By Annette Kingsbury
In Disney's movie "Fantasia," inanimate objects seem to come to life to the strains of some powerful classical music.
Though it's only a cartoon, some researchers are now asking the question: Does music have some "magic" powers to turn on the brain? Can people wondering how to deal with depression use music as a tool? And if so, what kind of music?
As far back as the 19th century, music was believed to have an impact on the size of the brain. Childhood brain development research has been going on for decades, but in recent years, medical technology such as MRI actually allows a peek at the living brain at work. This allows researchers to observe the effects of music on brain activity.
It's been dubbed "the Mozart effect" and though not yet fully understood, it has prompted the packaging of classical music for children in the form of CDs and videos.
Former Georgia Sen. Zell Miller was so excited about the possibilities he devised "Beethoven for Babies," asking lawmakers for money to send every newborn in Georgia home from the hospital with a classical CD. In the end, the Sony Corporation picked up the tab for a year.
Researchers don't know yet whether simply listening to classical music from an early age affects the brain. However, studies seem to suggest that studying music may have an impact, though researchers aren't sure if that's cause or effect.
In other words, according to Norman Weinberger, a professor in the Department of Neurobiology and Behavior at the University of California-Irvine, "The ability to learn to play an instrument at an early age might occur only in children whose brains previously were overdeveloped in certain areas."
Another UCI professor, physicist Gordon Shaw, Ph.D., is a leader in the Mozart movement. He's used only Mozart in his research (fitting, perhaps, since the composer was a child prodigy).
He has published studies showing that children who listened to Mozart and studied piano were far ahead of their peers in math. Perhaps that's as good a reason as any for keeping elementary music programs.
Carolyn Gilbreath, a consultant with the Oakland Intermediate School District in Michigan, has studied the concept of "superlearning." She said one theory is that the right music "sinks the body into alpha (brain) waves."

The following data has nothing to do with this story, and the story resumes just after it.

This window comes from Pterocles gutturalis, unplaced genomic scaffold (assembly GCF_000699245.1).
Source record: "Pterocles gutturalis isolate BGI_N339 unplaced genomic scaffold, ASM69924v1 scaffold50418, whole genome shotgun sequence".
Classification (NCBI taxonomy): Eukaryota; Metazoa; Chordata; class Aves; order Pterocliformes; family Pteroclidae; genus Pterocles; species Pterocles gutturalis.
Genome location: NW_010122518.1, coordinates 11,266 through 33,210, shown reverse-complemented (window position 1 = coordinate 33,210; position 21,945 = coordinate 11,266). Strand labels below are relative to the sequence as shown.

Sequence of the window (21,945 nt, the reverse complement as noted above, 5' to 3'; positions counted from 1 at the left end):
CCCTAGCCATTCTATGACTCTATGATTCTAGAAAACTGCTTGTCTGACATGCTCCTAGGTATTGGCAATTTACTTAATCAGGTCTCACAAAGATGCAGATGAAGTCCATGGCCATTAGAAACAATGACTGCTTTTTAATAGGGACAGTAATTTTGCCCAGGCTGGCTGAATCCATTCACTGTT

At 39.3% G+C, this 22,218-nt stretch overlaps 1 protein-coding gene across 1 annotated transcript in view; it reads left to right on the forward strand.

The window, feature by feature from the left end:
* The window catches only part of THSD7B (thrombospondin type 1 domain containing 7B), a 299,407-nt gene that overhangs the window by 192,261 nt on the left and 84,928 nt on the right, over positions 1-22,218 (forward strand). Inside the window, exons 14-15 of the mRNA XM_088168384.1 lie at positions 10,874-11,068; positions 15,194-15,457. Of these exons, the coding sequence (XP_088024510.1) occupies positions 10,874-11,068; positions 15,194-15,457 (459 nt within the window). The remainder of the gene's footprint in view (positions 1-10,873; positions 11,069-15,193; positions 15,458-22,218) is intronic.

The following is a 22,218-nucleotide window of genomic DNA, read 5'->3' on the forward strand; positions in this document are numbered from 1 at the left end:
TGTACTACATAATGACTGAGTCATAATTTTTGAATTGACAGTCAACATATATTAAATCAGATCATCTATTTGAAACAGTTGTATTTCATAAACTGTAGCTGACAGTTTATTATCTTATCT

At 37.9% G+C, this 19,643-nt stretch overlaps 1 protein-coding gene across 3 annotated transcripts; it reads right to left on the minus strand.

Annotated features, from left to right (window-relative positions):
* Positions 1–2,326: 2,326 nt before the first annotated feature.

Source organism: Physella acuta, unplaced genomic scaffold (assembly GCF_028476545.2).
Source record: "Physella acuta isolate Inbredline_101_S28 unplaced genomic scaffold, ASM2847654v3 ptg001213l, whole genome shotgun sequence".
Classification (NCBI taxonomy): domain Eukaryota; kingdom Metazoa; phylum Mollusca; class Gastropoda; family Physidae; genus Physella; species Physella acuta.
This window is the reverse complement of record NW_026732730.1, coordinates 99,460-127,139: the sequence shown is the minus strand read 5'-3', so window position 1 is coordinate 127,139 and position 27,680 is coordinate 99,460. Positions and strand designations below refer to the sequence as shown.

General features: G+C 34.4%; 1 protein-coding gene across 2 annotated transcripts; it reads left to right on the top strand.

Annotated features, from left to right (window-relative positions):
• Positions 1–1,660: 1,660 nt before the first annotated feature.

It's the same concept behind meditation and some stress management workshops, she said. Some believe the right tempo and type of music can also heal -- everything from depression to multiple sclerosis. Getting in touch with the alpha waves "puts the two hemispheres of the brain into sync," Gilbreath said.
"It's something about the tempo; there's nothing magical," she said. Admitting that she's not musically trained herself, she added with a straight face, "I did read an article that says you cannot use country/western music."
While experts warn that it's too early to get excited about magically turning children into superlearners with a wave of the baton, here's a sampling of what some researchers have observed in their experiments:
For at least a century, educators have believed that music instruction helps students in many ways, like speech and language development, motor and rhythmic coordination, and social skills.
But experiments like these point to the possibility that music offers benefits well beyond that. In fact, since music is common to all cultures, some are wondering: Is the brain hot-wired for music?
Gilbreath says she's frustrated all this information hasn't really filtered down into classroom practices. She is the mother of two high-school students.
"I really thought they were going to have a whole different educational experience than I did," she said. "But it's pretty much the same, (despite) all we know."
It's rare that she will run into a teacher who is actually using music to enhance learning. One way to do so is to play music as an "active" part of a lesson while teaching the subject material. Then, when an entire lesson is completed, music is played by itself for the students, a more "passive" use.
Interestingly, Gilbreath said teachers in the field of special education seem more open to experimenting with music.
Taking no chances, one Waterford, Michigan school played Mozart for students before they took the standardized tests. Oh, and they used peppermint, too (its scent is also thought to be relaxing).
"I think it's wonderful," said Shelly Rose, whose child attends the school. "If it gets people to listen to classical music, I'm all for it."
Who wants to waste precious years of a child's life waiting for researchers to make up their minds? Aside from having to endure the squeaks and squawks of a new musician, there's practically no downside to getting a child into music education at an early age.
Will it guarantee future success in school? Not necessarily, but it can't hurt and at the very least there's the appreciation of the art form itself, something that can be enjoyed for a lifetime.
"The more you use the brain, the better you get," Gilbreath said. "It's a muscle; use it or lose it."
Gilbreath noted that research has gone on for decades on Einstein's brain. Studies have shown the brain of the great scientist (who, by the way, played the violin) is unique in its structure.
There's no way to know whether he was born that way or if it developed after birth. But in music, as in the mystery of Einstein, even if all the answers aren't yet known, some inferences can be drawn, Gilbreath believes.
"Music probably helps you make some (brain) connections you wouldn't have made," she said. "A lot of this is still hypothetical. We know so little about the brain; we have some behaviors we can't explain ..."
"There's nothing like music. It can't hurt people. It's very beneficial. I don't think it has any downside at all."
Annette Kingsbury is a freelance writer.